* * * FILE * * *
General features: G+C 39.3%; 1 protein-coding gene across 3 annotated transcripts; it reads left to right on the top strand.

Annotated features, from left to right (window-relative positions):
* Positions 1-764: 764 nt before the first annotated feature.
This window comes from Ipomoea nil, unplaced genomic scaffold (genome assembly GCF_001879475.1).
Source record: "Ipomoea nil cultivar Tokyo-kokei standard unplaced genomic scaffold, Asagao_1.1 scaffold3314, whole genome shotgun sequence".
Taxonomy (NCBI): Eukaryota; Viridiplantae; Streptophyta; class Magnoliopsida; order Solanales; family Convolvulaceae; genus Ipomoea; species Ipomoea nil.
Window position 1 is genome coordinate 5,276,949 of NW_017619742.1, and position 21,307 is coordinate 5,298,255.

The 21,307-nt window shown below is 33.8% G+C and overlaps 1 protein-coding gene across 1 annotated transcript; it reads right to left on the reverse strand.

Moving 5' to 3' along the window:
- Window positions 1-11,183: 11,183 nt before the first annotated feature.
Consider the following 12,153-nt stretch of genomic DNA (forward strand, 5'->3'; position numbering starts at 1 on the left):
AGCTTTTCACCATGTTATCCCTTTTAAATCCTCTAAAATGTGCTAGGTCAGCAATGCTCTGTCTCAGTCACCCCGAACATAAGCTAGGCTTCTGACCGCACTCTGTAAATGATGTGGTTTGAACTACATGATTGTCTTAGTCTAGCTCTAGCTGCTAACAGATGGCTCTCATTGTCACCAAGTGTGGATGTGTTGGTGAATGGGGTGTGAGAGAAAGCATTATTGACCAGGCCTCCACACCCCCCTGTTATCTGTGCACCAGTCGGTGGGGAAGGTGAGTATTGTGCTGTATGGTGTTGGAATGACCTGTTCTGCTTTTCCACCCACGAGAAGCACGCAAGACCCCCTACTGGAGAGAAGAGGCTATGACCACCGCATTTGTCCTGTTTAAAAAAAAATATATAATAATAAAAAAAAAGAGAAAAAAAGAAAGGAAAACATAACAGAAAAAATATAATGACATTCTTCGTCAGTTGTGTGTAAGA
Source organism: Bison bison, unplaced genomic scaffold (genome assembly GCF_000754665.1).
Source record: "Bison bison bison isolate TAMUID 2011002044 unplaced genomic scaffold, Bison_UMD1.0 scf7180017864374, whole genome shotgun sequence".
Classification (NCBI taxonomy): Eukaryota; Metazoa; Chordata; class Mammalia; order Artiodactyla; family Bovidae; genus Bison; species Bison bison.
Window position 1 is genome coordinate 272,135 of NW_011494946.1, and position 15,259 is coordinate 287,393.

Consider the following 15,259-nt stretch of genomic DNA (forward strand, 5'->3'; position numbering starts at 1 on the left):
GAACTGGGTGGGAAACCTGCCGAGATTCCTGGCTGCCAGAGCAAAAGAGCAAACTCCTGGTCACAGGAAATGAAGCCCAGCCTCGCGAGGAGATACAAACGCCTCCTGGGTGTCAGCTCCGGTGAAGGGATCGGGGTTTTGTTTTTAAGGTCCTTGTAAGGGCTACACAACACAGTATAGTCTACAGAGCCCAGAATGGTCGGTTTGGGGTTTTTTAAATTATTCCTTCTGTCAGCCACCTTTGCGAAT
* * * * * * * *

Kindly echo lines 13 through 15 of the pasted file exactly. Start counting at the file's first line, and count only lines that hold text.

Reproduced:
Source organism: Bison bison, unplaced genomic scaffold (genome assembly GCF_000754665.1).
Source record: "Bison bison bison isolate TAMUID 2011002044 unplaced genomic scaffold, Bison_UMD1.0 scf7180017864374, whole genome shotgun sequence".
Classification (NCBI taxonomy): Eukaryota; Metazoa; Chordata; class Mammalia; order Artiodactyla; family Bovidae; genus Bison; species Bison bison.